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Anemia - Suspect Hemolytic - for screening

Hemolytic anemia is a group of blood disorders characterized by the premature destruction of red blood cells (RBCs) in the body. When this occurs, the body is unable to replace the RBCs at the same rate as their destruction, leading to anemia. The Anemia - Suspect Hemolytic screening panel consists of a set of specific diagnostic tests, namely the Coombs Test – Direct & Indirect, G6PD Quantitative, Haptoglobin, Hemogram, LDH-Serum, Liver Function Tests (LFT), Osmotic Fragility Test, and Urine - Hemosiderin. These tests collectively assess the functioning of the red blood cells, liver, and general blood parameters.


  • Test NameAnemia - Suspect Hemolytic - for screening [Coombs Test – Direct & Indirect, G6PD Quantitative, Haptoglobin, Hemogram (CBC + Retic + PS), LDH-Serum, Liver Function Tests (LFT), Osmotic Fragility Test, Urine - Hemosiderin]
  • Sample TypeBlood, Urine
  • Preparations RequiredNo special preparation is needed for these tests.
  • Report TimeAll tests will be reported same day except for Haptoglobi n – next day & Osmotic fragility - 3 Days

Hemolytic anemia can be either inherited (such as in conditions like sickle cell anemia or thalassemia) or acquired (from certain infections, autoimmune diseases, or exposure to certain drugs). Regardless of the type, the common factor is the destruction of red blood cells, leading to symptoms like fatigue, paleness, shortness of breath, and jaundice. Therefore, this diagnostic panel is a crucial tool in the identification and management of hemolytic anemia.

Home Sample Collection Process

1
Book your convenient slot
Book your convenient slot
2
Sample Collection by Phlebotomist
Sample Collection by Phlebotomist
3
Reporting of the sample at lab
Reporting of the sample at lab
4
Download Reports
Download Reports
Frequently Asked Questions

This comprehensive panel aims to diagnose and assess the severity of hemolytic anemia. The tests evaluate various factors, including red blood cell function, blood hemoglobin levels, the presence of antibodies against red blood cells, and the liver's health.

  • The Complete Blood Count (CBC) measures the count and size of different cells in your blood, including red blood cells, white blood cells, and platelets.
  • The Reticulocyte Count measures the count of young red blood cells, indicating the rate of production and release by the bone marrow.
  • Ferritin is a protein that stores iron. Its level in blood indicates the total iron storage in the body.
  • Folate (Folic Acid) test measures the amount of this type of Vitamin B in your blood, which is crucial for red blood cell development.
  • Lactate Dehydrogenase (LDH) is an enzyme found throughout the body. Its levels can increase due to cell damage or destruction, which could be a consequence of anemia.
  • Liver Function Tests (LFT) evaluate how well your liver is working. Some liver conditions can affect the size of your red blood cells.
  • The Vitamin B12 test measures the amount of this vitamin in your blood. Like folate, B12 is important for red blood cell development and a deficiency can lead to macrocytic anemia.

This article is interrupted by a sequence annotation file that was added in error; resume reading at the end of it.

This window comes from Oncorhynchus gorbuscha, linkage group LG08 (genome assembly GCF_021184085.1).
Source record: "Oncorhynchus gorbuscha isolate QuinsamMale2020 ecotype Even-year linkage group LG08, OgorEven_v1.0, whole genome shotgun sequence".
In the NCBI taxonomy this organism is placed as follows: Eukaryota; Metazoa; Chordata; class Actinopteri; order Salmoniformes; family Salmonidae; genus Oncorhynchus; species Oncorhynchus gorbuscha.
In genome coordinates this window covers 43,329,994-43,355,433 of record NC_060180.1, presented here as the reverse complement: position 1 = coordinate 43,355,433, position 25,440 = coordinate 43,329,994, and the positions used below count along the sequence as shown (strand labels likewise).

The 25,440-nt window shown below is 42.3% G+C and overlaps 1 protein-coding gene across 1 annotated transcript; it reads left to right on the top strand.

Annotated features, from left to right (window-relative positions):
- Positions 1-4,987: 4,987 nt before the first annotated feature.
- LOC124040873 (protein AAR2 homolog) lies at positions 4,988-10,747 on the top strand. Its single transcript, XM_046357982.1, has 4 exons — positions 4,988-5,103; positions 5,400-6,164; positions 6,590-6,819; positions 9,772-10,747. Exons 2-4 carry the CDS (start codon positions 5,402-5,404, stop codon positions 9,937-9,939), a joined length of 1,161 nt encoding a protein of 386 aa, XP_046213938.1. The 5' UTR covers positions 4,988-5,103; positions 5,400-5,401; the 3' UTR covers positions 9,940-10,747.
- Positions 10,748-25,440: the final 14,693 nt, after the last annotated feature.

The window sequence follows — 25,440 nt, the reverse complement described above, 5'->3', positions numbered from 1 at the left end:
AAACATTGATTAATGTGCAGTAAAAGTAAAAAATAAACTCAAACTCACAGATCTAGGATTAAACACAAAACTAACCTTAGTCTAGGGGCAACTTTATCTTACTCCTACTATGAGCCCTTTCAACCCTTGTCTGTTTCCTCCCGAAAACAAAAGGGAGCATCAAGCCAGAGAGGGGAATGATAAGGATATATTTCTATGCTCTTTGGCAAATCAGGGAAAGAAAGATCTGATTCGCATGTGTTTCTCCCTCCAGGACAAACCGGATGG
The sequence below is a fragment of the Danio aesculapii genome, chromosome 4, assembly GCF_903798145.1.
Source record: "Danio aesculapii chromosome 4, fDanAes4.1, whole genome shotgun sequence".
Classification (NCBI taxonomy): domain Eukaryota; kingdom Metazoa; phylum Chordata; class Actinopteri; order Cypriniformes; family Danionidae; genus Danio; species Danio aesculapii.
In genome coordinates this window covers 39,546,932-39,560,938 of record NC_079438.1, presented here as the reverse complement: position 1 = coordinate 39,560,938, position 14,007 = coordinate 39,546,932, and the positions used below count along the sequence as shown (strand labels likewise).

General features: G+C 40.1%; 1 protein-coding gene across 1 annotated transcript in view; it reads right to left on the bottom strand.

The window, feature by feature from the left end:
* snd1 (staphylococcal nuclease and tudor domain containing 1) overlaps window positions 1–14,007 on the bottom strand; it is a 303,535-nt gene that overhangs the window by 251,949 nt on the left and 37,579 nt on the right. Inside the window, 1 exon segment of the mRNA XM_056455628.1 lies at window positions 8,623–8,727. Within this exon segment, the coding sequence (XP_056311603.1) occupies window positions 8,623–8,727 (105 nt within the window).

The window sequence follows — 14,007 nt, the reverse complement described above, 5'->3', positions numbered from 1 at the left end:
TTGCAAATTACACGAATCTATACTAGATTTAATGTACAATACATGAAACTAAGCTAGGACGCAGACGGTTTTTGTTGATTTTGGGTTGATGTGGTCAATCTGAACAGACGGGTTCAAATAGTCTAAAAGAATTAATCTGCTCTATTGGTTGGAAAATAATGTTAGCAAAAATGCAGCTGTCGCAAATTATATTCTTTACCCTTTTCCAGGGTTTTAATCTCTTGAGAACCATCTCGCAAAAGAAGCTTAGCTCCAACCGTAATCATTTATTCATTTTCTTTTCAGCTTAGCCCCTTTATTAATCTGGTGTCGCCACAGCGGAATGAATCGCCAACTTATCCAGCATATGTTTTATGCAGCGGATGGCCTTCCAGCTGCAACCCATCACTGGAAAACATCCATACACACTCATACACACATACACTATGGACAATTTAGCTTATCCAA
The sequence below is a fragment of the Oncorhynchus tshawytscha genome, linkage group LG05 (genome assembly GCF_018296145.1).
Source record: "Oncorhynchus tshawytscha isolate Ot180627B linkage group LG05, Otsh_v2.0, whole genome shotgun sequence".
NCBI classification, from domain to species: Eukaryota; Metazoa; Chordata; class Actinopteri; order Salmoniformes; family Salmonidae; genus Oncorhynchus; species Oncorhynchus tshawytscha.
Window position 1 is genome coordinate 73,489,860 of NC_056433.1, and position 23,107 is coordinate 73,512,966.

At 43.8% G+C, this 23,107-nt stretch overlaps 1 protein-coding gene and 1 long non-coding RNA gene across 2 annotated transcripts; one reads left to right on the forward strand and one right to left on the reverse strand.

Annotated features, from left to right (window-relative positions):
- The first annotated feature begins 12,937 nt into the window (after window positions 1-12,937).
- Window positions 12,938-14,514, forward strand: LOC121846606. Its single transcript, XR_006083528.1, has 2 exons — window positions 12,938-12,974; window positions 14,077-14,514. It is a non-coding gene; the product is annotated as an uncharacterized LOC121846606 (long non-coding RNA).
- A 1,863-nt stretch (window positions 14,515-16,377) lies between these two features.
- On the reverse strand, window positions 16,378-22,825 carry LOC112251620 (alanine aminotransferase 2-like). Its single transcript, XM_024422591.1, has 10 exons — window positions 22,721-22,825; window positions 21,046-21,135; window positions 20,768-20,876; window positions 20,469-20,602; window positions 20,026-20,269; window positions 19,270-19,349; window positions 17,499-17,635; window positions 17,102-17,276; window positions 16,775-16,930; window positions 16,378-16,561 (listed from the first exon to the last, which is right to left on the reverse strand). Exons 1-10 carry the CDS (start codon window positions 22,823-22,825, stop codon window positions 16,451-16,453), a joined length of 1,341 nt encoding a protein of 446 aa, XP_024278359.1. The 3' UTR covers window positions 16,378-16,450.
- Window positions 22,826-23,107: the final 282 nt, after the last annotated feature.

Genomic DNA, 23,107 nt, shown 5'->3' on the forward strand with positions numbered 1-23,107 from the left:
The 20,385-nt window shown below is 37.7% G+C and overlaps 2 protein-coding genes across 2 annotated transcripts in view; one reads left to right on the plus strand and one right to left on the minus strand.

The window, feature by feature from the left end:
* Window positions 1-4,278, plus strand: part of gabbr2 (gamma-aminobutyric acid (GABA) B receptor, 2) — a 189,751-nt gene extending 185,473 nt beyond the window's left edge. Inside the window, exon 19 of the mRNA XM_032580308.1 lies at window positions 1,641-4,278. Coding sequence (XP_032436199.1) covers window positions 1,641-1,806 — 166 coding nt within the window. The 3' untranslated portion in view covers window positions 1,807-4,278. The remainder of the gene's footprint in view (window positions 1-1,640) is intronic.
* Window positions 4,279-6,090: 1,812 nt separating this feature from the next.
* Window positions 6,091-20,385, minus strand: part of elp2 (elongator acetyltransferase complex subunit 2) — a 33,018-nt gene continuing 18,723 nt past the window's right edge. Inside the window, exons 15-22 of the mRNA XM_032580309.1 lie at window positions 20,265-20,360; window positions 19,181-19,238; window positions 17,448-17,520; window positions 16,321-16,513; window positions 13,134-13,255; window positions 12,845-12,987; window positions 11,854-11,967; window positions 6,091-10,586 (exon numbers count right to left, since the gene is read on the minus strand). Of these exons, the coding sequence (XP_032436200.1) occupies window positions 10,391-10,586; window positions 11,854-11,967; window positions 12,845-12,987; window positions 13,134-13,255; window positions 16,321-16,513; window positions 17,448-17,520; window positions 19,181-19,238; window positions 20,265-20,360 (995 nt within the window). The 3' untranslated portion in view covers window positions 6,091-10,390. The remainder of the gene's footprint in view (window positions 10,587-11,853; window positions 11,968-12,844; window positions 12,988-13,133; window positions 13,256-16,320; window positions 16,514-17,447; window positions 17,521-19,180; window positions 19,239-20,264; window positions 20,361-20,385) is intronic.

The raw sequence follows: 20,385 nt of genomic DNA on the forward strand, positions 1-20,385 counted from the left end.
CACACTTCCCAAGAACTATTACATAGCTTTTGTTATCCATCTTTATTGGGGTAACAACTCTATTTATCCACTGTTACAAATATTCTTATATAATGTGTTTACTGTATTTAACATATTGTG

These tests should be done if you have symptoms of hemolytic anemia, such as fatigue, paleness, jaundice, dark-colored urine, or an elevated heart rate. They may also be ordered if your doctor suspects hemolytic anemia based on other test results.

The frequency of these tests largely depends on the severity and type of hemolytic anemia and your overall health status. Your doctor will provide you with appropriate guidance.

The blood tests in this panel carry minimal risk, similar to any blood-drawing procedure. This may include slight pain, bruising or bleeding at the needle site, or feeling light-headed.

No fasting is required for these tests. However, you should follow any specific instructions given by your healthcare professional.

Medications, alcohol consumption, diet, and overall health status can affect these tests. Certain health conditions, like liver disease, inflammation, and cancer, can also influence the results. It's important to share your complete medical history with your doctor.

If your test results are abnormal, it would be best to consult a hematologist, who specializes in diagnosing and managing blood disorders.

A healthcare professional will collect a blood sample from a vein, usually in your arm, and a urine sample. These samples will then be sent to a lab for analysis.

This Anemia - Suspect Hemolytic screening panel is a comprehensive set of tests to identify and manage hemolytic anemia effectively. Abnormal results can guide your healthcare professional in creating an appropriate treatment plan for you. Regular monitoring and follow-up are vital for managing your symptoms and improving your health.

Anemia - Suspect hemolytic - for screening [Coombs Test ? Direct & Indirect, G6PD Quantitative, Haptoglobin, Hemogram (CBC + Retic + PS), LDH)-Serum, Liver Function Tests (LFT), Osmotic Fragility Test, Urine - Hemosiderin]
₹ 3900
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Locations Near You in Hyderabad
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  • 3KM from Banjara Hills
  • 1.9KM from Yusufguda
  • 3KM from Madhura Nagar
  • 5KM from Shaikpet